The LIBOR market model, also known as the BGM Model (Brace Gatarek Musiela Model, in reference to the names of some of the inventors) is a financial model of interest rates.[1] It is used for pricing interest rate derivatives, especially exotic derivatives like Bermudan swaptions, ratchet caps and floors, target redemption notes, autocaps, zero coupon swaptions, constant maturity swaps and spread options, among many others. The quantities that are modeled, rather than the short rate or instantaneous forward rates (like in the Heath–Jarrow–Morton framework) are a set of forward rates (also called forward LIBORs), which have the advantage of being directly observable in the market, and whose volatilities are naturally linked to traded contracts. Each forward rate is modeled by a lognormal process under its forward measure, i.e. a Black model leading to a Black formula for interest rate caps. This formula is the market standard to quote cap prices in terms of implied volatilities, hence the term "market model". The LIBOR market model may be interpreted as a collection of forward LIBOR dynamics for different forward rates with spanning tenors and maturities, each forward rate being consistent with a Black interest rate caplet formula for its canonical maturity. One can write the different rates' dynamics under a common pricing measure, for example the forward measure for a preferred single maturity, and in this case forward rates will not be lognormal under the unique measure in general, leading to the need for numerical methods such as Monte Carlo simulation or approximations like the frozen drift assumption.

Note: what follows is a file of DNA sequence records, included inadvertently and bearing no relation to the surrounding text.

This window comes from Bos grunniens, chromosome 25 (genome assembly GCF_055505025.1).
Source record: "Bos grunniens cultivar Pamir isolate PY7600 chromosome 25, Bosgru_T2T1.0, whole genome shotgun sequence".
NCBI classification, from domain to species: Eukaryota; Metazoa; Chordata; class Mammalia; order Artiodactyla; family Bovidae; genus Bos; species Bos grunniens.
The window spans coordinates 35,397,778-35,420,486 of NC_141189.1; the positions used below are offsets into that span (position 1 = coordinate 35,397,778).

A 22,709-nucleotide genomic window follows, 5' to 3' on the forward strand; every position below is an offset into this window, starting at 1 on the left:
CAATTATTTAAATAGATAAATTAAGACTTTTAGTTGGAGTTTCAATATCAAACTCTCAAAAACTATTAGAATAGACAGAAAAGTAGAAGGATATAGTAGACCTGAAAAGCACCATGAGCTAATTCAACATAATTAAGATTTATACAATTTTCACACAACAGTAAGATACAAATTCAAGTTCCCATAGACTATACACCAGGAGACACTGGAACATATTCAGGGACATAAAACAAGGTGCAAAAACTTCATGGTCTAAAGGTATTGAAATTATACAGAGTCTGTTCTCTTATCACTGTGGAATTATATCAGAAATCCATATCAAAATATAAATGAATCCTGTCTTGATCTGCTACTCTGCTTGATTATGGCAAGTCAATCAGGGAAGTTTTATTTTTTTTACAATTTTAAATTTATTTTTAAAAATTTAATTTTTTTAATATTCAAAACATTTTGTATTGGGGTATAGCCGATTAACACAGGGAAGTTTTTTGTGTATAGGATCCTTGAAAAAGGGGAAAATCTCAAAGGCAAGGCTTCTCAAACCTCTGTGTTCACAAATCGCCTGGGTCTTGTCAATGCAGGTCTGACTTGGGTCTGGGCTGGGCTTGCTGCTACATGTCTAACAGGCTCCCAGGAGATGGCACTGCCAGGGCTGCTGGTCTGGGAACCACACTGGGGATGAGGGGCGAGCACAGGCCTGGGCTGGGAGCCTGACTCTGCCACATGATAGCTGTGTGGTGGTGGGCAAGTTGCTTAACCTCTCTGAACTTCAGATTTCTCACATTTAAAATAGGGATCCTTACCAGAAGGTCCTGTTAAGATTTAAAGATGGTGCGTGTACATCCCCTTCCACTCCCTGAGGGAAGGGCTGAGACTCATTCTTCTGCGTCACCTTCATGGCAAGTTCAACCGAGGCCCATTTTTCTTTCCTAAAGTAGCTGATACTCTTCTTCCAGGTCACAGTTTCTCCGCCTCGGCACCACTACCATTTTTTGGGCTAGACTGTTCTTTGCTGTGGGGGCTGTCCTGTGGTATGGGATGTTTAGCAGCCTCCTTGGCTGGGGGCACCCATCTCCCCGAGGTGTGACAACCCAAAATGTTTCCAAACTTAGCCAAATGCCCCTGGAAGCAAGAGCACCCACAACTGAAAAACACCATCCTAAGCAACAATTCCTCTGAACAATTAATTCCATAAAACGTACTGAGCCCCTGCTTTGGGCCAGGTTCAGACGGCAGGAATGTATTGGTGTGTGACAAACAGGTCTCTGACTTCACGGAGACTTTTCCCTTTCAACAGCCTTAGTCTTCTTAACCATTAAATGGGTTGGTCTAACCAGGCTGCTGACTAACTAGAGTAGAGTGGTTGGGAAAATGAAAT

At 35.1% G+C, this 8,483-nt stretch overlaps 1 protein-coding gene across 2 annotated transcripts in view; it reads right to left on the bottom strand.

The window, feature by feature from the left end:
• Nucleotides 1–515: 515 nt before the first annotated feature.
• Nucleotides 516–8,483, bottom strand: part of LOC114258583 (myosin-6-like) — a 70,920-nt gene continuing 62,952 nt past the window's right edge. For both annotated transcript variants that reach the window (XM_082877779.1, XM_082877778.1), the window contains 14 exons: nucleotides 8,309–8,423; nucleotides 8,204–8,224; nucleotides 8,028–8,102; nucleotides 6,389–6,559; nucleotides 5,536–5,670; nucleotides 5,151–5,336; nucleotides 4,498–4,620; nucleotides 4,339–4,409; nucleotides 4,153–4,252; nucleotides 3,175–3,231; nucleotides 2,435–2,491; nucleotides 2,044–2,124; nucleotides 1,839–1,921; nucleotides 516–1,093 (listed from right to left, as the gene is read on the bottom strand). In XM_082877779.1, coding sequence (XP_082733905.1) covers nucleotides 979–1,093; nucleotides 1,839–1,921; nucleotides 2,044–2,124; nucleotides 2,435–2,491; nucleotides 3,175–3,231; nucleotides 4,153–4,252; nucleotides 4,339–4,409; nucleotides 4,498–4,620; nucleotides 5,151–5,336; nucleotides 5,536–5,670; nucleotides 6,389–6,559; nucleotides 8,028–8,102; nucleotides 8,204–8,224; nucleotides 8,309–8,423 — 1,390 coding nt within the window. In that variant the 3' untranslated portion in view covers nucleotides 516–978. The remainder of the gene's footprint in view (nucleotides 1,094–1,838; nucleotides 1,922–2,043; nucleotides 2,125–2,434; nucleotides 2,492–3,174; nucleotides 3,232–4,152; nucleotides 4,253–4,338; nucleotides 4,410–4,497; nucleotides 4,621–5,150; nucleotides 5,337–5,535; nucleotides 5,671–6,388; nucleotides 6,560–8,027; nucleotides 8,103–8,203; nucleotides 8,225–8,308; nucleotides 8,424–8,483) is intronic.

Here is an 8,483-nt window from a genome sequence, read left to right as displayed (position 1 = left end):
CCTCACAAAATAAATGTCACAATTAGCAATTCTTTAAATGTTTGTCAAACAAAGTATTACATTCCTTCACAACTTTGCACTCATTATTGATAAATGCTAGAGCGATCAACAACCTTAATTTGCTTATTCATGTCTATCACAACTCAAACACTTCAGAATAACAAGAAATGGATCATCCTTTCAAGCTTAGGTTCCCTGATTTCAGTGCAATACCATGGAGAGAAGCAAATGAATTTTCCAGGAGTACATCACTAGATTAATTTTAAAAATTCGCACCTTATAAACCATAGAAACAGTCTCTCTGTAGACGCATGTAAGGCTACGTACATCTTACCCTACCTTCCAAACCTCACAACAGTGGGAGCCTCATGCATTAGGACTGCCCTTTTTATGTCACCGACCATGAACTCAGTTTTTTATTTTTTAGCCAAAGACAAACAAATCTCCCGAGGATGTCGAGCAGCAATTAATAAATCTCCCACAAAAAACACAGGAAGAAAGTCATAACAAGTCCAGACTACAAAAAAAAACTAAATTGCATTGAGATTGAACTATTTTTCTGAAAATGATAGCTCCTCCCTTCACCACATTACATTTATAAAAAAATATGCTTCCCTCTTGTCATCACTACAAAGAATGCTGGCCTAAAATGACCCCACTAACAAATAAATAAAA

Model dynamic

The LIBOR market models a set of forward rates , as lognormal processes. Under the respective -Forward measure [2] Here we can consider that (centered process). Here, is the forward rate for the period . For each single forward rate the model corresponds to the Black model.

The novelty is that, in contrast to the Black model, the LIBOR market model describes the dynamic of a whole family of forward rates under a common measure. The question now is how to switch between the different -Forward measures. By means of the multivariate Girsanov's theorem one can show[3][4] that and


  1. ^ M. Musiela, M. Rutkowski: Martingale methods in financial modelling. 2nd ed. New York : Springer-Verlag, 2004. Print.
  2. ^ "Le guide de la pratique de la finance - broché - Olivier Drean - Achat Livre | fnac". Archived from the original on 2018-11-09.
  3. ^ D. Papaioannou (2011): "Applied Multidimensional Girsanov Theorem", SSRN
  4. ^ "An accompaniment to a course on interest rate modeling: with discussion of Black-76, Vasicek and HJM models and a gentle introduction to the multivariate LIBOR Market Model"